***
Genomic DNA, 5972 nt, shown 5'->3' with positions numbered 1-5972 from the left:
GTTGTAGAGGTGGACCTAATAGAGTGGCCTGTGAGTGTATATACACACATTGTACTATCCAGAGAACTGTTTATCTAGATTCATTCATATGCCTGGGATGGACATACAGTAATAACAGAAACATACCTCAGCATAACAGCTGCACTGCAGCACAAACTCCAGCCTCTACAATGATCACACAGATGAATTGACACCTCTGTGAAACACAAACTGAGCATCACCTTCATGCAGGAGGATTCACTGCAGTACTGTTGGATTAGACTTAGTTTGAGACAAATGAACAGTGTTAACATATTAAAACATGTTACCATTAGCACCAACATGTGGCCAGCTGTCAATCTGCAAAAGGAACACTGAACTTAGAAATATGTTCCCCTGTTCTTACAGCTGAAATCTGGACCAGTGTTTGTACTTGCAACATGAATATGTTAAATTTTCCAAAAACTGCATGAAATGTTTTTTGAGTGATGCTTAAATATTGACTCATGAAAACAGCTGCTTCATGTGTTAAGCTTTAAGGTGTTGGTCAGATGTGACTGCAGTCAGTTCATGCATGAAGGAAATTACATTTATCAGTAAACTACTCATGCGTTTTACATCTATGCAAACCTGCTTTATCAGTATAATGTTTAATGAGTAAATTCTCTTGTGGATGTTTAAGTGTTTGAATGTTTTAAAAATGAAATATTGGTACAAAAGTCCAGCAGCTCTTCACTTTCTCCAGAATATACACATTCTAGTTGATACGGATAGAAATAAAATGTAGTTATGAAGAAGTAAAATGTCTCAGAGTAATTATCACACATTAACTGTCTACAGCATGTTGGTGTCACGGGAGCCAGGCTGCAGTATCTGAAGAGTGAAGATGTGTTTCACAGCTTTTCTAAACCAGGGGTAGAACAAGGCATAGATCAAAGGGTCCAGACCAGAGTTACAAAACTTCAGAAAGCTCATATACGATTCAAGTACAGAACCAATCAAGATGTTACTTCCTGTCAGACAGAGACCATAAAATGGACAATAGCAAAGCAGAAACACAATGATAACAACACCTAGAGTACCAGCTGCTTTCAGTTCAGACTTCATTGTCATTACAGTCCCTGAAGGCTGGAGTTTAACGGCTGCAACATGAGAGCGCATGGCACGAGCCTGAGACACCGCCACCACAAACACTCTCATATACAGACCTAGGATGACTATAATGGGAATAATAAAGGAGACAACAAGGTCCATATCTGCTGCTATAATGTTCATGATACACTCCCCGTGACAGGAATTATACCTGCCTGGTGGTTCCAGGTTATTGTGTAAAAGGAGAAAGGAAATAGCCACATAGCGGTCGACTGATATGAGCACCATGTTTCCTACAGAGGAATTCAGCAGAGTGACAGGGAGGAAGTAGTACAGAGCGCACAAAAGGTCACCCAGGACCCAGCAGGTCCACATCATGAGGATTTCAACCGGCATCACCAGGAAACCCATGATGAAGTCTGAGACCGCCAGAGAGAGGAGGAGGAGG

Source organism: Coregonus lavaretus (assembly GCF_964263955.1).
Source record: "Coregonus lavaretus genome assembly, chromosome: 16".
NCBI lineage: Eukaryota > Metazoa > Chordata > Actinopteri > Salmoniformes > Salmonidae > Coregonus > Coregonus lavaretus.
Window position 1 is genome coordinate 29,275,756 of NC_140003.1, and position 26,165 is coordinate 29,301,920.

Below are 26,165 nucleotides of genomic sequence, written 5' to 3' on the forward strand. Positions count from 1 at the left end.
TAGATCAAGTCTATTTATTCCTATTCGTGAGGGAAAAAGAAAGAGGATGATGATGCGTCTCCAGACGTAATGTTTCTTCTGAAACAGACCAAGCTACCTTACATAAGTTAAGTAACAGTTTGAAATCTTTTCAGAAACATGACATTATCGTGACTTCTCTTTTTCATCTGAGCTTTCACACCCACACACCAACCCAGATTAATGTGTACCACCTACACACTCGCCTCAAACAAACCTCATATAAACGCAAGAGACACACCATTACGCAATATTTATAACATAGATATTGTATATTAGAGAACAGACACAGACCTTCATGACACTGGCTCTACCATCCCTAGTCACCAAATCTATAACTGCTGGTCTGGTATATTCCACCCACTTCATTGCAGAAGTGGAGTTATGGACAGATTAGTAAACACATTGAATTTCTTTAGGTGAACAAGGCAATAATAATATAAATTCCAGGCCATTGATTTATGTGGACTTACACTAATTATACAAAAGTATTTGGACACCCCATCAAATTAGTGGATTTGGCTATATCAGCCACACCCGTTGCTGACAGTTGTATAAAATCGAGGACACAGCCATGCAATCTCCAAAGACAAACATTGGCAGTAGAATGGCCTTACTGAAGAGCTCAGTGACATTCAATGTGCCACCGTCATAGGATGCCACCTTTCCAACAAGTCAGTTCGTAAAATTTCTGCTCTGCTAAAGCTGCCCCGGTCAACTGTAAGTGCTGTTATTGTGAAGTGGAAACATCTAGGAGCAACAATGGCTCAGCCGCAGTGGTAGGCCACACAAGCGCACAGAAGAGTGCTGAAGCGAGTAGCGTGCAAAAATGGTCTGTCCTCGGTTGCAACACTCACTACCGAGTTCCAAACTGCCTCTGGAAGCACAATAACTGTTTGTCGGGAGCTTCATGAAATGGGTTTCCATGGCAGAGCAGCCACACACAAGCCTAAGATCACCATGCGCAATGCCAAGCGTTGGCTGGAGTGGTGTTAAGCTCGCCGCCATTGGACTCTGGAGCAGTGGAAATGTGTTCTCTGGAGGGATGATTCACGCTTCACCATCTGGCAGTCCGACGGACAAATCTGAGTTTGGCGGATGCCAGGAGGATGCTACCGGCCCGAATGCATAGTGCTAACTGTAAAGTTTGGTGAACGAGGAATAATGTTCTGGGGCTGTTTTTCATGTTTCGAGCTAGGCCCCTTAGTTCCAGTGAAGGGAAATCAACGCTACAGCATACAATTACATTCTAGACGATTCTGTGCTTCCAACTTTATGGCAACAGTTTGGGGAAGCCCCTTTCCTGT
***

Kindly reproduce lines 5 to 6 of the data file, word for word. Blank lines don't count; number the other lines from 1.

NCBI lineage: Eukaryota > Metazoa > Chordata > Actinopteri > Salmoniformes > Salmonidae > Coregonus > Coregonus lavaretus.
Window position 1 is genome coordinate 29,275,756 of NC_140003.1, and position 26,165 is coordinate 29,301,920.